How a Toronto music label brings South Asian culture and language to the world stage


South Asian artists using their own language and the sounds they grew up with are breaking into the entertainment industry with a new Toronto-based music label.

The label, called Maajja, was launched earlier this year. It helps artists to record songs in Tamil and other regional languages ​​with the aim of breaking the stigma of music from different cultures in the mainstream recording industry. They help artists access traditional radio stations and online streaming platforms, while helping them build their musical careers.

Naveeni Philip, also known as Navz-47, says the music she makes with the label helps other young Tamils ​​feel connected to their culture and language.

“I hear a lot of people say, ‘Oh, I want to learn Tamil because I want to understand your songs better.’ I think that’s the best compliment I’ve received so far, “Philip, 31, told CBC Toronto.

“I think it’s really important that the younger generation are proud of their native language because I wanted it to sound cool.”

Philip, who is from Whitby, Ontario. but was born in Sri Lanka, says what sets Maajja apart is how he allows artists to be raw and authentic without barriers, something that many young South Asian artists want to do to express themselves, and something they may not find space for the mainstream music industry.

Amirthegan Wijayanathan, left, also known as Ami, and Naveeni Philip, right, also known as Navz-47, are both performers on the new music label, Maajja. (Laura Pedersen / CBC)

Amirthegan Wijayanathan, also known as Ami, makes music in English, but with stylistic differences. He says he connects to his roots through a blend of what he gained from learning other genres and his own Indian classical training, also known as sangeetham or Carnatic music.

“I felt for a long time that it was not possible to be completely and truly myself,” said Wijayanathan, 26.

“That’s why I strayed into genres that I would normally listen to on the radio. [at Maajja], it’s just a whole different world for me.

“I know from my training at sangeetham and the way I say it and my cadences, I wear a lot of things that I have practiced at sangeetham, I just don’t know if people would recognize it.”

The Markham-based artist says his musical journey under Maajja is also about learning to embrace his culture.

“When I was in high school, in my headphones I listened to a lot of Carnatic music, a lot of Tamil music,” he said.

“But my friends and just the crowd that I was a part of, I didn’t feel like this was as welcome as it should have been. I always felt a bit lost in some places.”

South Asian Music Can Reach ‘Global Stage’, Says CEO

For Noel Kirthiraj, CEO and co-founder of Maajja, the music label’s goal is at the origin of what South Asians are known for – and encourages others to find those roots.

“Even though the musical arts in general are an integral part of our culture, I never felt that neither I nor the people around me were ever encouraged by families to pursue the arts.”

He says that by giving independent South Asian musicians and artists a chance and showing people that it is possible to have a career in music if they get the right support, he hopes to see more South Asian artists. make music and achieve the same success as Latin music. had.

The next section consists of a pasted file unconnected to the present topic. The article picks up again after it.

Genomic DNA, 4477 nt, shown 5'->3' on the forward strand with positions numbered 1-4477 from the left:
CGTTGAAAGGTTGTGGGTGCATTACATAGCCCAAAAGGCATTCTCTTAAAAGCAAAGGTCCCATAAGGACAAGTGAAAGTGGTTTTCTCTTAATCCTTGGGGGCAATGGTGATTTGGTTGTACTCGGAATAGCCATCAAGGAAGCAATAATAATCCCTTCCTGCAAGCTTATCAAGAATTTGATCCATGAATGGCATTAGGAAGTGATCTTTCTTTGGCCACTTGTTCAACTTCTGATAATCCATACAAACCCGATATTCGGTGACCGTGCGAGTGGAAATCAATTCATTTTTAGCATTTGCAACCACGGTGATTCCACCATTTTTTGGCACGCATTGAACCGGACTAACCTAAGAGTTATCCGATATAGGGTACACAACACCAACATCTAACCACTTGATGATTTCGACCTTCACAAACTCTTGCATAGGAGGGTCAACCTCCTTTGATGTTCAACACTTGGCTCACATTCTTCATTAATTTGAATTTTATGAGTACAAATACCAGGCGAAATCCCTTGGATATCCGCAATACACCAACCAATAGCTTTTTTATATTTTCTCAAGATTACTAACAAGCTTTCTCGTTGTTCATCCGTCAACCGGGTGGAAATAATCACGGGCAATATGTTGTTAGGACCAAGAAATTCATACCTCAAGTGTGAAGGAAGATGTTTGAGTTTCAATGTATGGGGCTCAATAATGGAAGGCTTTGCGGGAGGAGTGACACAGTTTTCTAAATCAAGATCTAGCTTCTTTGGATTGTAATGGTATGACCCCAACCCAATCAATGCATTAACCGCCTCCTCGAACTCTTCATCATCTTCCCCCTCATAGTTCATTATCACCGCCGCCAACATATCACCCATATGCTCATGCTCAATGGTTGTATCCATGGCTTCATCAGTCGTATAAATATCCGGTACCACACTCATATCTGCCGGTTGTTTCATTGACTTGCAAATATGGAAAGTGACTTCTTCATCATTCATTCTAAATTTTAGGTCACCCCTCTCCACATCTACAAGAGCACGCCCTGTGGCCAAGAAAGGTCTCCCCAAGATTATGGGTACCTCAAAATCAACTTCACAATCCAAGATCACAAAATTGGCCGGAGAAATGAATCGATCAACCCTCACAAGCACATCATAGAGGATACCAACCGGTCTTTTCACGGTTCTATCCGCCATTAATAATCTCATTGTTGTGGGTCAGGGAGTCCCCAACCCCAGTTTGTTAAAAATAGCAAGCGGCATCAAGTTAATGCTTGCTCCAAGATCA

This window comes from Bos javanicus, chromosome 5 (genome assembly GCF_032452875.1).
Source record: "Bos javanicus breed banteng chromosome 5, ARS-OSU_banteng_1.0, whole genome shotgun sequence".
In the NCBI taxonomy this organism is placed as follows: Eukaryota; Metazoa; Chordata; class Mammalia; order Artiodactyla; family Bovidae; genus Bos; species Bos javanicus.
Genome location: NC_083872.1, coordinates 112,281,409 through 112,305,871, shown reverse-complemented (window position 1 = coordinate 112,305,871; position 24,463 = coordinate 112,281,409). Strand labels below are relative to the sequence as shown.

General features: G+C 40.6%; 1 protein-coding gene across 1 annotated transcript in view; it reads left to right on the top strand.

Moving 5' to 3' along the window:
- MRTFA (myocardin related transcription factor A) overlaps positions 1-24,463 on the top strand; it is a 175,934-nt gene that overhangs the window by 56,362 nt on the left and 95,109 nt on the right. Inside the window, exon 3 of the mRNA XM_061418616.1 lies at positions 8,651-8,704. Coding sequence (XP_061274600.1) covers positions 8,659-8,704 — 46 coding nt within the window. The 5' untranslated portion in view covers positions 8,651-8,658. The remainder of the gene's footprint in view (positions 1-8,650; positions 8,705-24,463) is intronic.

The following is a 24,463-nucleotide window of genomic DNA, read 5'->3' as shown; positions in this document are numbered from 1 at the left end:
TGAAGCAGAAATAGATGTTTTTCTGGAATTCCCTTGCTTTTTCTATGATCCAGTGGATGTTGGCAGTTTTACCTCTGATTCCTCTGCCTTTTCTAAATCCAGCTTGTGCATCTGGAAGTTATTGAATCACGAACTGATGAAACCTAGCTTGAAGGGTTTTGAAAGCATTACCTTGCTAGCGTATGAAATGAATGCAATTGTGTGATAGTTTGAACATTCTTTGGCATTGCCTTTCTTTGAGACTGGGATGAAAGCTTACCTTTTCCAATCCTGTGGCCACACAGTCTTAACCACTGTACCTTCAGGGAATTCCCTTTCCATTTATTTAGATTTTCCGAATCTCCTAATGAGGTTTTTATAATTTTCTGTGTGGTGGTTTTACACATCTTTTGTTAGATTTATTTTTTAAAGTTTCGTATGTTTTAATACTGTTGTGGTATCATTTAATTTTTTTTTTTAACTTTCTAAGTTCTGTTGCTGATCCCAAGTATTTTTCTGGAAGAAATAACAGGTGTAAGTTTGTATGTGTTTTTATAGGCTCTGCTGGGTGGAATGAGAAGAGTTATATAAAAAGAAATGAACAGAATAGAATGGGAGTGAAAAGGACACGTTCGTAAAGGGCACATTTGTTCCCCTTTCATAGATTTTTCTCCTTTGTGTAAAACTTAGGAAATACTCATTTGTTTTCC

“For us, it’s about creating opportunities so that we have more and more South Asian, Tamil artists who could be on the world stage.”

He says there was a time when people might feel embarrassed to listen to regional music or music in their native language, especially if they were from immigrant families.

“But I think we’ve been here long enough as a community – you have friends, your kids are growing up in a very integrated way, where you now show them your music,” he told CBC Toronto.

“I think the exposure in the mainstream media, what it does is normalizes it. And for children who may be born here, who may not have a direct connection to the language. or even the culture, now that will make them curious And certainly, they will feel comfortable going to explore it more openly, ”Kithiraj added.

Naveeni Philip says that in high school, other Tamils ​​were often embarrassed to see her embrace her culture. Now her music career is a reflection of how times are changing, she says. (Laura Pedersen / CBC)

Wijayanathan says he hopes the younger generations will see the influence that a musical initiative like this could have on them.

“I hope it makes them feel like they have roots here,” he said. “We kind of create those roots for them.”

Philip, who arrived in Canada when she was 12, says she hopes her music and what Maajja is doing will help young Tamils ​​feel good about themselves.

“I struggled so much because I felt like I didn’t belong there, I didn’t belong here,” Philip said.

“In Tamil, we say Anthiram, you’re always in the middle, you don’t know where to go. I felt it when I was much younger and when I first came to Canada and I don’t want the younger generation to feel that. You can build a house wherever you go. “

“I think in terms of music, in terms of art, it has to come from a place of authenticity,” says Wijayanthan. “I use the word explore a lot because I’m still very early in my career and I’m still very curious about what paths I’m taking. ” (Laura Pedersen / CBC)


If you have a story to share about how you rediscover your culture, contact us through this link or email us at rediscoveringculture@cbc.ca

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